means for receiving digitally-encoded data from said telephone line;
means for temporarily storing received digitally-encoded data;
a line of light-emitting devices;
means responsive to said stored digitally-encoded data for selectively illuminating said light-emitting devices;
an optical system for generating a magnified, virtual-image of said line of light-emitting devices;
an oscillating mirror for reflecting said magnified, virtual-image of said line of light-emitting devices to create a two dimensional magnified virtual-image of said digitally-encoded data; and
a handset which is held by the user of said telephone, said line of light-emitting devices, said optical system and said oscillating mirror being physically located in said handset.
13. A telephone for connection to a telephone line, said telephone comprising,
a handset which is held by the user of said telephone;
receiver means located in said handset for receiving voice signals from said telephone line;
transmitter means located in said handset for transmitting voice signals to said telephone line;
ringer means responsive to ringing signals on said telephone line for generating an audible ring signal;
hybrid circuit means for connecting said receiver means, said transmitter means and said ringer means to said telephone line;
means for receiving digitally-encoded data from said telephone line;
means for temporarily storing received digitally-encoded data;
a line of light-emitting devices physically located in said handset;
means responsive to said stored digitally-encoded data for selectively illuminating said light-emitting devices;
an optical system physically located in said handset for generating a magnified, virtual-image of said line of light=emitting devices;
an oscillating mirror physically located in said handset for reflecting said magnified, virtual-image of said line of light-emitting devices to create a two dimensional magnified virtual-image of said digitally-encoded data, said oscillating mirror being positioned so that a user of said telephone handset can view said two-dimensional magnified virtual image of said digitally-encoded data while transmitting and receiving voice signals over said telephone handset.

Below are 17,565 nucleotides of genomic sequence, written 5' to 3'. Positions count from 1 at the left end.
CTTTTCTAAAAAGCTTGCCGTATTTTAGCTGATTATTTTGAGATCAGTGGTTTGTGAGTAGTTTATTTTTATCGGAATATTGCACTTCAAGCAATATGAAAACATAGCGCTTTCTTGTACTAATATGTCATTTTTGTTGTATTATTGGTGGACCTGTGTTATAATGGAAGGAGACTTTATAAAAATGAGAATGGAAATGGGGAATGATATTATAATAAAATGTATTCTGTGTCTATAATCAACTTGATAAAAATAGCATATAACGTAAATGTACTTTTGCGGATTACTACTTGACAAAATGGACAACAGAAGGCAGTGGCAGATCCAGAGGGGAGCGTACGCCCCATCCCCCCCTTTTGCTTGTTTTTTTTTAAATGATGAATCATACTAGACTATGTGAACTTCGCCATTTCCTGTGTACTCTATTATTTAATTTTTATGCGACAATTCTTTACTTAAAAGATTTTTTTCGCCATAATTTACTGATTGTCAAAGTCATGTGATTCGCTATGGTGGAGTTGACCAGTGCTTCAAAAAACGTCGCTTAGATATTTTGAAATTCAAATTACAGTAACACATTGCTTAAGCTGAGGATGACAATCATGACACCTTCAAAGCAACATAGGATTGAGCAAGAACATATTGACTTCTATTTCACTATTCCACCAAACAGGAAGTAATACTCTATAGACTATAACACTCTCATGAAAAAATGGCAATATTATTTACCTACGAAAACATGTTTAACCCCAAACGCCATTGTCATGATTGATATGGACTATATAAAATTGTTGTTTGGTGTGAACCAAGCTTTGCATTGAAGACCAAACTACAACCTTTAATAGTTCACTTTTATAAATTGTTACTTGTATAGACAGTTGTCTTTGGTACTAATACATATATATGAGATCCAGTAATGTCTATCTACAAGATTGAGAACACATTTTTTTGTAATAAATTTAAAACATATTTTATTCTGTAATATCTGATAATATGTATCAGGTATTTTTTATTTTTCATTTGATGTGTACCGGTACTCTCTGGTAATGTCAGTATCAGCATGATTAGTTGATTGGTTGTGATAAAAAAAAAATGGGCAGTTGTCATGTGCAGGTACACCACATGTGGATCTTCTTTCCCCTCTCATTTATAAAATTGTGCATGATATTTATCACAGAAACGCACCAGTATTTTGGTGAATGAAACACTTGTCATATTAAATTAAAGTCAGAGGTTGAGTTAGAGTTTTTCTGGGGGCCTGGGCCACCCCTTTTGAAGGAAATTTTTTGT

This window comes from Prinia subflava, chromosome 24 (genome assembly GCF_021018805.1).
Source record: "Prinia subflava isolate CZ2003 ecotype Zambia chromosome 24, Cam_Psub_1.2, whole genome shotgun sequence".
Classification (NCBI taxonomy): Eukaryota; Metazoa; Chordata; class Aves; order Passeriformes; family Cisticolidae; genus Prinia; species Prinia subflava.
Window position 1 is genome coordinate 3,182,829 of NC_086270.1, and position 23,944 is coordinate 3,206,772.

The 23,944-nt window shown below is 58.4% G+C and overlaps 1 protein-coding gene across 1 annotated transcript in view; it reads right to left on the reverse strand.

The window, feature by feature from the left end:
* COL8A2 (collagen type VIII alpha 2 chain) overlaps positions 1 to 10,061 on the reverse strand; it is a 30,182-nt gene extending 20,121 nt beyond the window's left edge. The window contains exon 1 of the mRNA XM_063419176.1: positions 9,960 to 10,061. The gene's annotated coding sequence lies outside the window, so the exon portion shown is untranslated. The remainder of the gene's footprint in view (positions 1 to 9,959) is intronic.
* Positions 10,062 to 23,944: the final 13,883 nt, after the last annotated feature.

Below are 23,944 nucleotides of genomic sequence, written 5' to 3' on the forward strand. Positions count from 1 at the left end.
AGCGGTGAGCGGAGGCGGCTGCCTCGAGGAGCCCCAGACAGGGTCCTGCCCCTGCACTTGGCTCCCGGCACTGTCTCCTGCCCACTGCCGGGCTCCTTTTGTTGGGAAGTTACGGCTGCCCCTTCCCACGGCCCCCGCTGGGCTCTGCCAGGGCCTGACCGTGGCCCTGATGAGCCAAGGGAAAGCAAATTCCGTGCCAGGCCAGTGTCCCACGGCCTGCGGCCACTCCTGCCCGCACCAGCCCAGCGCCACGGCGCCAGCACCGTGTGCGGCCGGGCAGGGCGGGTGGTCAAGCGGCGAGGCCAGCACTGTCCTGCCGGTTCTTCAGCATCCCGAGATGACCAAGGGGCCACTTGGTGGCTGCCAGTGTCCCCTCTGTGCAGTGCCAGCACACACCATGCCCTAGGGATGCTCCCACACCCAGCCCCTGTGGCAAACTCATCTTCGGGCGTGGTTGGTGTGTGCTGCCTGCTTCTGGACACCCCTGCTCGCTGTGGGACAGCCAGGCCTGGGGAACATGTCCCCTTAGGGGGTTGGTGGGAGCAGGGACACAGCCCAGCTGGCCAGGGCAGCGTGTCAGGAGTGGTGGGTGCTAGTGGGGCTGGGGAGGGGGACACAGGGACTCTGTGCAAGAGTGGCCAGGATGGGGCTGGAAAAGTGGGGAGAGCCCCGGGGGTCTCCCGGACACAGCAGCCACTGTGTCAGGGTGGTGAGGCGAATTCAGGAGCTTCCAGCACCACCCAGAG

14. A telephone according to claim 13 wherein said oscillating mirror is resonantly driven.
15. A telephone according to claim 14 wherein said light-emitting devices are light-emitting diodes.
16. A telephone according to claim 15 wherein said optical system comprises at least one lens located between said line of light-emitting diodes and said oscillating mirror.
17. A telephone according to claim 16 wherein said line of light-emitting diodes includes a sufficient number of diodes and said oscillating mirror oscillates over a sufficient angle that a user of said telephone can view at least 1900 text characters simultaneously.
18. In a telephone handset for connection to a telephone line, said telephone handset having means for receiving voice signals from said telephone line, means for transmitting said voice signals to said telephone line and means for receiving non-voice data from said telephone line, the improvement comprising means responsive to said non-voice data for generating a magnified, virtual image of visual display capable of displaying at least approximately 1,920 characters of text simultaneously.
Description
FIELD OF THE INVENTION

This invention relates to telephone sets which display data, more specifically to telephone sets that have a visual display in the handset.

BACKGROUND OF THE INVENTION

Many conventional telephone communication systems incorporate visual display capabilities which allow information to be displayed. Prior art devices include: telephones with liquid crystal displays (LCDs) mounted on the telephone base or in the handset; wall-mounted pay telephones with built-in cathode ray tube (CRT) displays and computerized communication systems which combine a telephone with a modem or other communication device.

At the present time the use of such display devices is either limited to the display of small amounts of information such as dialed numbers, names, memoranda and low-resolution graphic data or confined to "desk-top" size units with conventional full-sized displays. However, with the conversion of the existing voice grade telephone network to a network which can transmit both voice signals and data signals, the need will increase for relatively high-resolution visual displays at the telephone to display the large amount of transmitted data.

For certain applications, such as business offices, a conventional CRT or large-size, flat-panel LCD display may be integrated into the telephone base in order to provide the capability of rapidly displaying large amounts of data. In other situations, however, restricted space will not allow use of a "full-size" data display. For example, telephones designed for home use, mobile telephones, and wall-mounted telephones are generally designed to minimize side and thus could not easily incorporate a conventional size CRT display.